In this paper, single-cell sequencing technology was used to sequence embryonic cells cultured at 7 time points in vitro, and the differentiation and gene expression trajectories similar to those in vivo were found.For the first time, the study utilized an in vitro system to analyze important molecular and cellular biological events after primate embryo implantation, especially during the primary bowel movement.The results of the study will help to deepen the understanding of early embryo development after implantation, and also have guiding significance for cell replacement therapy and organ regeneration research.


Research methods



Changes in primate fertilized eggs from day 7 to 20


(Remarks: epi: ectoderm pe: primitive endoderm te: trophoblast amec: amnion epithelial cells pgc: primordial germ cells exmc: extramedullary mesenchymal cells gas: gastrort cells



Partial results display



In this study, the in vitro culture system of cynomolgus monkey embryos was optimized so that it could be cultured for 20 days in vitro. It can be observed in Figure 1 that the cell mass (icm) cells proliferated to form a disc-like structure within 20 days.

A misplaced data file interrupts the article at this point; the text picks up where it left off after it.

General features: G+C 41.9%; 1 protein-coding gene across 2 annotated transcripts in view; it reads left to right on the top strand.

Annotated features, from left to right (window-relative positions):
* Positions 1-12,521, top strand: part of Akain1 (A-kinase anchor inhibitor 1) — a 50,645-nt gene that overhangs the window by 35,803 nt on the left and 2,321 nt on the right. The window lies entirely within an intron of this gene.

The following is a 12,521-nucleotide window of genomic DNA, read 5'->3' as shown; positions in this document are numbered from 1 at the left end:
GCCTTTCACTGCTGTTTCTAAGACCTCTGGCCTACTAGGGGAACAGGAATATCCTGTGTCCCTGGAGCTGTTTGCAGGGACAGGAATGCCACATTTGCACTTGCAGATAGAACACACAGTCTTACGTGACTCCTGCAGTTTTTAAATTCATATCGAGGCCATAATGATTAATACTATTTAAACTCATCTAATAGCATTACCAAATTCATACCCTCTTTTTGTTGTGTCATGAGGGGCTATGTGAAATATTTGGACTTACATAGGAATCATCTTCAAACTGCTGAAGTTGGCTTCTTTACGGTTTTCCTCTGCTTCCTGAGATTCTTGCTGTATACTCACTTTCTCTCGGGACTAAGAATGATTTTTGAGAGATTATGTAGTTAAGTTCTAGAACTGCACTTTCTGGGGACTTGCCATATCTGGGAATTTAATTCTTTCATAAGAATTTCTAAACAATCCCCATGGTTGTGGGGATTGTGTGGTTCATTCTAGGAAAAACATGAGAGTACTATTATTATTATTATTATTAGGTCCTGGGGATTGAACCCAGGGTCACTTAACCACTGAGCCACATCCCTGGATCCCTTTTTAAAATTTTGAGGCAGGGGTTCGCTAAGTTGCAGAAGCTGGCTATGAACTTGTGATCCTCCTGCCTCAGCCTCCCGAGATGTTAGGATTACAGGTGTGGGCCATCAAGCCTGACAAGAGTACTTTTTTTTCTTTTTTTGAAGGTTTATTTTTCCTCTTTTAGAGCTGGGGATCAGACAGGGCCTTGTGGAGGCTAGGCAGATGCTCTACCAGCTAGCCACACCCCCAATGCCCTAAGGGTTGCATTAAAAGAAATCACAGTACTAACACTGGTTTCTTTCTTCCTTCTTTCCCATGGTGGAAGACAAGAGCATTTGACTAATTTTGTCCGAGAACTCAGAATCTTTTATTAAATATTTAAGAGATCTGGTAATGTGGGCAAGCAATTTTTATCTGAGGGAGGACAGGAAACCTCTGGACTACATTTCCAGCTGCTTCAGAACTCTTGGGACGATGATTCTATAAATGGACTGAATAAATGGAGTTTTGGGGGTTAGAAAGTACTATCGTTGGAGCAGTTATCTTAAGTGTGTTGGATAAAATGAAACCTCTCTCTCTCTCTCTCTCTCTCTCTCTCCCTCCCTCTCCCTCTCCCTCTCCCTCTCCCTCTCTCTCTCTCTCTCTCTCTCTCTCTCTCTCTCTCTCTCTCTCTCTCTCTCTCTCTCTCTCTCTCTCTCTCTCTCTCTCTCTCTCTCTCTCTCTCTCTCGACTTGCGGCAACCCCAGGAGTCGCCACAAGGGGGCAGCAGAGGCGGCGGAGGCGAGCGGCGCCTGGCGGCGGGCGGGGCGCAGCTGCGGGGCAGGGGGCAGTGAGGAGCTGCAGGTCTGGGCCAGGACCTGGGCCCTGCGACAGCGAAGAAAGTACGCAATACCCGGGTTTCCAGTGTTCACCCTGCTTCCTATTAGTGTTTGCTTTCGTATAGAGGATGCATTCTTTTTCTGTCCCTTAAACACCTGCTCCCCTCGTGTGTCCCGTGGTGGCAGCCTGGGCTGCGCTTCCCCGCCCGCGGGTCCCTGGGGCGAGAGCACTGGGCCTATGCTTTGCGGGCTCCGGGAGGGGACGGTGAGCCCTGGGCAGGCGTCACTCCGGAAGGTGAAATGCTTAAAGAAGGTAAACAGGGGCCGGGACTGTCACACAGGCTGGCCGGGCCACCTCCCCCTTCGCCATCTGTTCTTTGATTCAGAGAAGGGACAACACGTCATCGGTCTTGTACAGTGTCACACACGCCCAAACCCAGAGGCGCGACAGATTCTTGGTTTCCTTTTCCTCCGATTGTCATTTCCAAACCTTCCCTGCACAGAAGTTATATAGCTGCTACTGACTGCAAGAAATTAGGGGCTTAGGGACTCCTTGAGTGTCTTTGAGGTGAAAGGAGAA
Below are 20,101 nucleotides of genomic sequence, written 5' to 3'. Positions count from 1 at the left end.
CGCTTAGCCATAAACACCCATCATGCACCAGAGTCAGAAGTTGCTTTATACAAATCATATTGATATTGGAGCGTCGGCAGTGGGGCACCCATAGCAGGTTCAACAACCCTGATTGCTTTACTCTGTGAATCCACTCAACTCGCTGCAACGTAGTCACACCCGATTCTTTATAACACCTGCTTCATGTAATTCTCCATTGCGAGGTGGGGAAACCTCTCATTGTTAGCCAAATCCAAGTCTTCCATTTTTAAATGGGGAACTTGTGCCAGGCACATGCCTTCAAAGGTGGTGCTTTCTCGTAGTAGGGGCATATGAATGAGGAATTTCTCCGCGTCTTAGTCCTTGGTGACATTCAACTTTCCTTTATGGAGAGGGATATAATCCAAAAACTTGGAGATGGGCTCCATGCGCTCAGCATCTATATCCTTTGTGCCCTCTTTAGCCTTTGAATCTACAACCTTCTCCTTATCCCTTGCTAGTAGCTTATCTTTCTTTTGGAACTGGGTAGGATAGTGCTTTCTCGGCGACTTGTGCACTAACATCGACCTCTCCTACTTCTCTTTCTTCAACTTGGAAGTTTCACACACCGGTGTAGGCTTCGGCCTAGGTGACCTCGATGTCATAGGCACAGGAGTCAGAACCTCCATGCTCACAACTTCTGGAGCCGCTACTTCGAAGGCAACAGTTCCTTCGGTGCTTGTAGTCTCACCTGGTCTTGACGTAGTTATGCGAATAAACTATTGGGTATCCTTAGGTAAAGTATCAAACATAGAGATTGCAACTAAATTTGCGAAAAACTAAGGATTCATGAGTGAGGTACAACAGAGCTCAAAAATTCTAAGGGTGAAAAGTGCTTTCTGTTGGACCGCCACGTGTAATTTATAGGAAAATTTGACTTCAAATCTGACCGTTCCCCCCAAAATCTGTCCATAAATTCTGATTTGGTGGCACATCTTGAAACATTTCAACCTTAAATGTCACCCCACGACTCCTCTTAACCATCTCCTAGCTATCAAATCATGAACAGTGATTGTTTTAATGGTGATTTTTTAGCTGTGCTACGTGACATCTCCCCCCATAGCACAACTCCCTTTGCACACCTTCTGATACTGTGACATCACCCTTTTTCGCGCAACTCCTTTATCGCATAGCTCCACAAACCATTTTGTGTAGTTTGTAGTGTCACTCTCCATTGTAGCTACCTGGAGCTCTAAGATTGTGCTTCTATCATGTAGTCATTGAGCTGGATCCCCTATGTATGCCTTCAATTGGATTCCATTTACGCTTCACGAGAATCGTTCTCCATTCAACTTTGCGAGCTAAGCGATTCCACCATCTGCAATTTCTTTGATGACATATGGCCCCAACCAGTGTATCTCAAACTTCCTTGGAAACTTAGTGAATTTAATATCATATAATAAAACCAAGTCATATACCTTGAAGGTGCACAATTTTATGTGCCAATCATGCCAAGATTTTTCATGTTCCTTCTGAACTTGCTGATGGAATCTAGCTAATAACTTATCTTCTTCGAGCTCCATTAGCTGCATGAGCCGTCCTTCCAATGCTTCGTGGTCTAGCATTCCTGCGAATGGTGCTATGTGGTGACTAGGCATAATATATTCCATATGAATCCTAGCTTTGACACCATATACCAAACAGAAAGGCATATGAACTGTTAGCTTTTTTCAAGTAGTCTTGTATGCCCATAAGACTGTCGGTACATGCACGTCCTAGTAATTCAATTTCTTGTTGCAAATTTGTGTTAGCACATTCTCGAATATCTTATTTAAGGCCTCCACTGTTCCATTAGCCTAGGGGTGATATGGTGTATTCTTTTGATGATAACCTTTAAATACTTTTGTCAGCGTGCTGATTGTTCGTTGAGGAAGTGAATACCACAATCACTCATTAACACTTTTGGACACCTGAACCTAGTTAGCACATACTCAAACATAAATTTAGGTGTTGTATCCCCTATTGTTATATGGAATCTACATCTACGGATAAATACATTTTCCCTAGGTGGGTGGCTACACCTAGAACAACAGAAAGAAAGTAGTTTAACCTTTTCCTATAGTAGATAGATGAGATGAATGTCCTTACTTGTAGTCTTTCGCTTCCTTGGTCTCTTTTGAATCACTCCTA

Figure 1 In vitro culture system of cynomolgus monkey embryos (a: embryo shape observed on days 7-20; b: length of embryonic disc; c: structure of villus samples of in vitro cultured embryos on days 15 and 17; arrows indicate villous structures )


The immunohistochemical method was used to analyze the protein expression of embryos cultured in vitro at different stages. The cultured embryos showed high morphological and gene expression characteristics consistent with the developmental embryos in vivo (Fig. 2, Fig. 3). Starting from the 14th day, The presence of t+/sox17+/tfap2c+ cells in the amnion (Fig. 2) is consistent with the expression of embryos in vivo (Fig. 3), revealing that the amniotic epithelium is the potential origin of primordial germ cells.